Q: Why do so many people defend the bad stuff and attack the good stuff? What makes them do it?
I don't think there's any single simple answer to this question. Since this is a broad cultural issue the reasons for their actions are quite diverse, but I can point to a few strong influences that started and sustained the trend away from the production and appreciation of good art in the past 100 or so years.
One psychological origin of this kind of thing has to do with self image and how one's self-image can seem to be threatened by seeing great achievements. There's a certain mind set which upon seeing any great thing, be it a painting, a skyscraper, or a nicely tended flower garden, reacts as if encountering an insult. A great symphony is perceived as a rebuke: "You couldn't have written or performed this! You are worthless." or "You can't even comprehend what a computer chip is, let alone build one. You are stupid!" or "You can't run as fast as this Olympian! You are a pathetic weakling!» and such people develop a hatred for such things and seek to diminish the esteem with which the rest of us evaluate them. Alas, a great many of these people end up in academia where they aren't called upon to accomplish great things, and where they can sabotage greatness and accomplishment by teaching it implicitly or explicitly to new generations. They get paid for it too.
Egalitarianism has long been prized as a social good in the West, and many people take this an otherwise good interpretation of this principle (that when it comes to legal and moral evaluation nobody is above the law or above moral evaluation) and pervert it into something very strange... that all people (and by inference all products of their work) are of equal worth. This is transparently false of course, and those who are determined to abide by such a principle twist themselves into pretzels trying to reconcile their ideas with the fact that the words doesn't conform to their false principle. One form this takes is the claim that all art is equally good. That must be true of all artists are equally good. In some cases these people also feel compelled to find offsetting faults in great artists. They are likely to say things like "Sure X was a great painter, but he was also a child molester." or "Sure X made great symphonies, but he stole money from his brother." often with little or no evidence, and with no small amount of glee. In a way, this is very much like the syndrome I described in the last paragraph. They find themselves compelled to find the "feet of clay" of great men and their works in order to make vthemselves feel better about their own shortcomings.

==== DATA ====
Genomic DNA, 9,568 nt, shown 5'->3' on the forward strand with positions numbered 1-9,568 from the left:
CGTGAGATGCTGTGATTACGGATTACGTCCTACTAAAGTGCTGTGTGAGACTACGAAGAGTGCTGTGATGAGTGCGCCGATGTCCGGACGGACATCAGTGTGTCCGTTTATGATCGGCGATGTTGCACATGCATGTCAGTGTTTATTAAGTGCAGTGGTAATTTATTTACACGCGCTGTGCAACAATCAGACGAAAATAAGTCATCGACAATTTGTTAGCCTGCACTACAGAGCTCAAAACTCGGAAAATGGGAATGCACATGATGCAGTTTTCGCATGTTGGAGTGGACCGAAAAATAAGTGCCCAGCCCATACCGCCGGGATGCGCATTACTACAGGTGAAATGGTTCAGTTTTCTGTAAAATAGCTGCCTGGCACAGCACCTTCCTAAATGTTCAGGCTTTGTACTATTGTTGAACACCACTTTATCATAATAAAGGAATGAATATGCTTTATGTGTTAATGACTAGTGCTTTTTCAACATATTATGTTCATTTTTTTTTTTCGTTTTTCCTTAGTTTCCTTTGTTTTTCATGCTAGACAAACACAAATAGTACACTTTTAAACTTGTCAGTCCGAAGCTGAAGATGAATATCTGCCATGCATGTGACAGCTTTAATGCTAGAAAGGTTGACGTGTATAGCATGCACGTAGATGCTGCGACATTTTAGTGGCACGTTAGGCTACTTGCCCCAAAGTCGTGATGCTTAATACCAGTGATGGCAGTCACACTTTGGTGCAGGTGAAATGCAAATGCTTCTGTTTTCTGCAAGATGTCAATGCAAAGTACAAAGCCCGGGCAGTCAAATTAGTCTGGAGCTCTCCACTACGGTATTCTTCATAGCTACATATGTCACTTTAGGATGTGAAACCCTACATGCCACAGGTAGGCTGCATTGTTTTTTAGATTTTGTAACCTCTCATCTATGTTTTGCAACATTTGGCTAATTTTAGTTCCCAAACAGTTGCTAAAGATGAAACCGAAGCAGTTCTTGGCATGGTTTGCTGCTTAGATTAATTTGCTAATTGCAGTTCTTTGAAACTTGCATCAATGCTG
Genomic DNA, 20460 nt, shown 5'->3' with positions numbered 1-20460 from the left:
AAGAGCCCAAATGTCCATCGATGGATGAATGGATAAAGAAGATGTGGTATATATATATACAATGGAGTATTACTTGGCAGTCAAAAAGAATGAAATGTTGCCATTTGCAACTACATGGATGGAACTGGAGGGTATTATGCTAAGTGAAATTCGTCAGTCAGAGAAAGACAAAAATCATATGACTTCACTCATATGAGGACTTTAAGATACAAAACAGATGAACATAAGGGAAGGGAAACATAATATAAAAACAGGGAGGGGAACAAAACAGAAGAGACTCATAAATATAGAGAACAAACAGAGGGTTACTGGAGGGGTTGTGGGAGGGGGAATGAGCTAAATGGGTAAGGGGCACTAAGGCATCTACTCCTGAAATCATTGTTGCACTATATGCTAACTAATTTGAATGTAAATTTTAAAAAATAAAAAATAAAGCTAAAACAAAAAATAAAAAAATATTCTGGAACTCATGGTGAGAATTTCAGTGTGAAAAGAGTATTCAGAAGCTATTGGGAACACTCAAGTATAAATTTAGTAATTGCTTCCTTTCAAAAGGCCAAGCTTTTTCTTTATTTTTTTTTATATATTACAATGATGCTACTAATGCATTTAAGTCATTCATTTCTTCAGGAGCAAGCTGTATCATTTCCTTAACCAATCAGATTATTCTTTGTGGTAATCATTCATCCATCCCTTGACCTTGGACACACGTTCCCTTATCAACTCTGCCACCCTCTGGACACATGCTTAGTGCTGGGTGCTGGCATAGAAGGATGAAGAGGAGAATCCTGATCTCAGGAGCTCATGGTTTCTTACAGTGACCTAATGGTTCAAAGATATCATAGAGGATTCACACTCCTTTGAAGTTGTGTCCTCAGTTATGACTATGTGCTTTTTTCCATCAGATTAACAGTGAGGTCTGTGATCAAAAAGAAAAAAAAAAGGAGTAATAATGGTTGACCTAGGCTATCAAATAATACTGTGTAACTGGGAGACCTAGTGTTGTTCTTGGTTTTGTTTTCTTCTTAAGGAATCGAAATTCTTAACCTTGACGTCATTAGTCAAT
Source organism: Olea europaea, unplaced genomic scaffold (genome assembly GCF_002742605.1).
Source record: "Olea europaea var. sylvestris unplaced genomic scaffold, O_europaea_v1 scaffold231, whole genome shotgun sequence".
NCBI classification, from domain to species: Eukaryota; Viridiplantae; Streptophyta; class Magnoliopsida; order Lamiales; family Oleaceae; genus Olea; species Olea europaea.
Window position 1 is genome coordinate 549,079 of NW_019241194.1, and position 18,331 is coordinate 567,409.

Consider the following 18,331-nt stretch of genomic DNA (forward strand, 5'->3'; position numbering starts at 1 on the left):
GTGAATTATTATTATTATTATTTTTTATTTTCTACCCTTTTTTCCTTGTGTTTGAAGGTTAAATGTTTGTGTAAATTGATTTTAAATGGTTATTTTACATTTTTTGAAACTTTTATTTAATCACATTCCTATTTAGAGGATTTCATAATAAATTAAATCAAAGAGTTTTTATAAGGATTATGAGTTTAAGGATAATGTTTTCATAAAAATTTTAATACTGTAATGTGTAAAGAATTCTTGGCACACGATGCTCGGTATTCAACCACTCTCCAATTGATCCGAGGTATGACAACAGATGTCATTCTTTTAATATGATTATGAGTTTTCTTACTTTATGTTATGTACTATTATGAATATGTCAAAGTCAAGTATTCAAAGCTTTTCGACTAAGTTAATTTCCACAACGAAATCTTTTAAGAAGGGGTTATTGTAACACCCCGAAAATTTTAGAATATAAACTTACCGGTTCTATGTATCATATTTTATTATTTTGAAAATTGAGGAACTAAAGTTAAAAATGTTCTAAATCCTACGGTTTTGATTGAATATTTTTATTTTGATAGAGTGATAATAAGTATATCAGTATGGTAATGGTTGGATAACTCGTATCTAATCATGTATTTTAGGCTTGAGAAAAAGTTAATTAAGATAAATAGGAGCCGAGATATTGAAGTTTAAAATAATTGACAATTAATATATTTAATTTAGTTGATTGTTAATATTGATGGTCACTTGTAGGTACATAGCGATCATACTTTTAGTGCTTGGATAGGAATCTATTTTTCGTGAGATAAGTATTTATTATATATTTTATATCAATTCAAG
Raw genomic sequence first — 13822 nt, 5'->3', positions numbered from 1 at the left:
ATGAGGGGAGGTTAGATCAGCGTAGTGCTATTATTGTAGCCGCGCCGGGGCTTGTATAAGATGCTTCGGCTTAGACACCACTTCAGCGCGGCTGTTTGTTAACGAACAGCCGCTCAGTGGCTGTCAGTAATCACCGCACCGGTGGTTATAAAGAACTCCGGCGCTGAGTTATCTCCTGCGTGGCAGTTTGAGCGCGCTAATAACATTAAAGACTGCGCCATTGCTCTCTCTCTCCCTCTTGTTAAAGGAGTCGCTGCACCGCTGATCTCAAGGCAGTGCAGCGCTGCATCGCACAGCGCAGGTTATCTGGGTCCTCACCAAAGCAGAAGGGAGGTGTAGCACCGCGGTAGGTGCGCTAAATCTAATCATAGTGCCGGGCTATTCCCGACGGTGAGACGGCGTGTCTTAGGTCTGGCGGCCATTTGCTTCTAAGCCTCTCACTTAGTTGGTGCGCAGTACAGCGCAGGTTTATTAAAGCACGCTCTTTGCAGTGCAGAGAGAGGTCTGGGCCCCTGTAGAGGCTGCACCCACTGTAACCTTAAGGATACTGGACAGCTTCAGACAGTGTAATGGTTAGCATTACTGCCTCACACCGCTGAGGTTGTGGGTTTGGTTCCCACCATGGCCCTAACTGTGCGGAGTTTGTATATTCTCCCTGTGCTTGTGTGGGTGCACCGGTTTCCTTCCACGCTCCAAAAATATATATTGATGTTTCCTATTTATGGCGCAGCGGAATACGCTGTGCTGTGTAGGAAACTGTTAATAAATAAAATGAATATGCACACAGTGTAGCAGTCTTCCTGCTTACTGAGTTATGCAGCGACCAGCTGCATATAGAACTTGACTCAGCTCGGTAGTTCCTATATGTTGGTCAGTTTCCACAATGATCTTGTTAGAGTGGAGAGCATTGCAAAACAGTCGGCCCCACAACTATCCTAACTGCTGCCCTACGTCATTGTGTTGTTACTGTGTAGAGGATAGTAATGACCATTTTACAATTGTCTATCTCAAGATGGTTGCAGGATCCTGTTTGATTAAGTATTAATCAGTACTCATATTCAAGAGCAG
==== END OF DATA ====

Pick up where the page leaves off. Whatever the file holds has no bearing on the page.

There's also a whole philosophical and psychological tradition that admonishes us against self-interest, pride, reason, objectivity, judgment, and certainty, which reinforces and is reinforced by the psychology above. This is exemplified by people like Hume, Kant, Hegel, James, Dewey, Schopenhauer, Freud, Camus, Skinner, and Rorty. Their philosophical and psychological writings are not read or understood by most people, but they have been strongly influential among academics who digest their excuses for the abandonment of virtue and the promotion of the worthless to equal status. There's also a political philosophy of egalitarianism that intrudes here as well. If all people are to be considered politically equal, should we not therefore refuse to recognize any distinctions in quality between their works as well? Of course not, and of course the ideas of the philosophers I mentioned are hopelessly flawed as well (for reasons beyond the scope of this little document), but such notions can serve as a "cover" for the kinds of psychological feelings I mentioned above standing in the place of serious thought.
There's an old saying that "Those who can do, those who can't teach." and there's a lot of truth to it. Our educational institutions abound with people who can't accomplish much and many of them know this. They have the psychological aversion to greatness I mentioned above, and worse, they have a strong desire to promote these views through their positions as teachers. This has had a strong influence on a broad swath of the educated public which is spoon fed these kinds of ideas from the time they are five years old through graduate school and since they are rarely exposed to any alternate point of view, a great many just accept these errors without thinking about them very much. A lot of this mess can also be written off to plain old-fashioned laziness as well. Is it easier to smear paint on a canvas than to learn to draw and paint? Is it easier to deny that any knowledge is possible than to actually learn what can be known? Is it easier to to let someone else do the thinking for you when it comes to determining whether Mondrian is better than Bouguereau? Is it easier to just go along with the popular fad of the day than to stick to your guns and earn the displeasure of those whom you need to work with? The answers are obvious.